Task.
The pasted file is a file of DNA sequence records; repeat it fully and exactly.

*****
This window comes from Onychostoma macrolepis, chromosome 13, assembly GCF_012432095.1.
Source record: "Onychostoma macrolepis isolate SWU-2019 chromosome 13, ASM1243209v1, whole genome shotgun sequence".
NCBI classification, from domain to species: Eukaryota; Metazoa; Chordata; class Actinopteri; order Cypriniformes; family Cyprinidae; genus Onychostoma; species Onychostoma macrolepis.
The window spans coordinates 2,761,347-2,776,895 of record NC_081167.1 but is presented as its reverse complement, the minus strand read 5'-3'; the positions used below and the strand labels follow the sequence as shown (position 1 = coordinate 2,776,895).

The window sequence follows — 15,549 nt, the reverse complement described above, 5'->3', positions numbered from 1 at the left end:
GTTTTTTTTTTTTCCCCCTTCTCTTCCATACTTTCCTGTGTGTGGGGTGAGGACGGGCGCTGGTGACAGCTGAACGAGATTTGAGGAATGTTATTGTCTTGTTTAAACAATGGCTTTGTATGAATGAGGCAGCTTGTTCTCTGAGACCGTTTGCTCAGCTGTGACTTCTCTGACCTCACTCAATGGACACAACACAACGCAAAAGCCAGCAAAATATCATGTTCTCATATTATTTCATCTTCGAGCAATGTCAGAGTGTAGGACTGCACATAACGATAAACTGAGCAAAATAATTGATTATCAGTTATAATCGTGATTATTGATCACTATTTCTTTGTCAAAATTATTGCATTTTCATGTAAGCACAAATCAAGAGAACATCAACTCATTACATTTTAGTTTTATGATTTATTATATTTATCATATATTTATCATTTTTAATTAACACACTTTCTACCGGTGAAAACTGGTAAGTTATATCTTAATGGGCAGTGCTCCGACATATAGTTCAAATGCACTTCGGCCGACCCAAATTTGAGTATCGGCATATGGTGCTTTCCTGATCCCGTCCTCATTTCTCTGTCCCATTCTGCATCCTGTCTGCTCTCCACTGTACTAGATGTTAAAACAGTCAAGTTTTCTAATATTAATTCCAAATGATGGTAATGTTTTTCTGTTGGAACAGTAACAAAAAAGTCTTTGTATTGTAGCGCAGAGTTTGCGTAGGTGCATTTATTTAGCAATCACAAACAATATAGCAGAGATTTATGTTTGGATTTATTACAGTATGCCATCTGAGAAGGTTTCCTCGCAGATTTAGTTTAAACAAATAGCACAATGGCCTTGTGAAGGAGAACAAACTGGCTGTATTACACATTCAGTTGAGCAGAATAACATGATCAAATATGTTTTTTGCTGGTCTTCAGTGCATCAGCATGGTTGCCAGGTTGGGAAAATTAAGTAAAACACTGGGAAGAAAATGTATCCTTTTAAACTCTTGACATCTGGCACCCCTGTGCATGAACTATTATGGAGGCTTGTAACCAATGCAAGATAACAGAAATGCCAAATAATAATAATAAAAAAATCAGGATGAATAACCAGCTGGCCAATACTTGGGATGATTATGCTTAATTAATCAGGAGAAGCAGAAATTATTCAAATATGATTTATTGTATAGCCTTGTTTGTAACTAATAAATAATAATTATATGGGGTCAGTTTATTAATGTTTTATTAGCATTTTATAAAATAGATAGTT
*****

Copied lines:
This window comes from Onychostoma macrolepis, chromosome 13, assembly GCF_012432095.1.
Source record: "Onychostoma macrolepis isolate SWU-2019 chromosome 13, ASM1243209v1, whole genome shotgun sequence".
NCBI classification, from domain to species: Eukaryota; Metazoa; Chordata; class Actinopteri; order Cypriniformes; family Cyprinidae; genus Onychostoma; species Onychostoma macrolepis.
The window spans coordinates 2,761,347-2,776,895 of record NC_081167.1 but is presented as its reverse complement, the minus strand read 5'-3'; the positions used below and the strand labels follow the sequence as shown (position 1 = coordinate 2,776,895).

The window sequence follows — 15,549 nt, the reverse complement described above, 5'->3', positions numbered from 1 at the left end:
GTTTTTTTTTTTTCCCCCTTCTCTTCCATACTTTCCTGTGTGTGGGGTGAGGACGGGCGCTGGTGACAGCTGAACGAGATTTGAGGAATGTTATTGTCTTGTTTAAACAATGGCTTTGTATGAATGAGGCAGCTTGTTCTCTGAGACCGTTTGCTCAGCTGTGACTTCTCTGACCTCACTCAATGGACACAACACAACGCAAAAGCCAGCAAAATATCATGTTCTCATATTATTTCATCTTCGAGCAATGTCAGAGTGTAGGACTGCACATAACGATAAACTGAGCAAAATAATTGATTATCAGTTATAATCGTGATTATTGATCACTATTTCTTTGTCAAAATTATTGCATTTTCATGTAAGCACAAATCAAGAGAACATCAACTCATTACATTTTAGTTTTATGATTTATTATATTTATCATATATTTATCATTTTTAATTAACACACTTTCTACCGGTGAAAACTGGTAAGTTATATCTTAATGGGCAGTGCTCCGACATATAGTTCAAATGCACTTCGGCCGACCCAAATTTGAGTATCGGCATATGGTGCTTTCCTGATCCCGTCCTCATTTCTCTGTCCCATTCTGCATCCTGTCTGCTCTCCACTGTACTAGATGTTAAAACAGTCAAGTTTTCTAATATTAATTCCAAATGATGGTAATGTTTTTCTGTTGGAACAGTAACAAAAAAGTCTTTGTATTGTAGCGCAGAGTTTGCGTAGGTGCATTTATTTAGCAATCACAAACAATATAGCAGAGATTTATGTTTGGATTTATTACAGTATGCCATCTGAGAAGGTTTCCTCGCAGATTTAGTTTAAACAAATAGCACAATGGCCTTGTGAAGGAGAACAAACTGGCTGTATTACACATTCAGTTGAGCAGAATAACATGATCAAATATGTTTTTTGCTGGTCTTCAGTGCATCAGCATGGTTGCCAGGTTGGGAAAATTAAGTAAAACACTGGGAAGAAAATGTATCCTTTTAAACTCTTGACATCTGGCACCCCTGTGCATGAACTATTATGGAGGCTTGTAACCAATGCAAGATAACAGAAATGCCAAATAATAATAATAAAAAAATCAGGATGAATAACCAGCTGGCCAATACTTGGGATGATTATGCTTAATTAATCAGGAGAAGCAGAAATTATTCAAATATGATTTATTGTATAGCCTTGTTTGTAACTAATAAATAATAATTATATGGGGTCAGTTTATTAATGTTTTATTAGCATTTTATAAAATAGATAGTT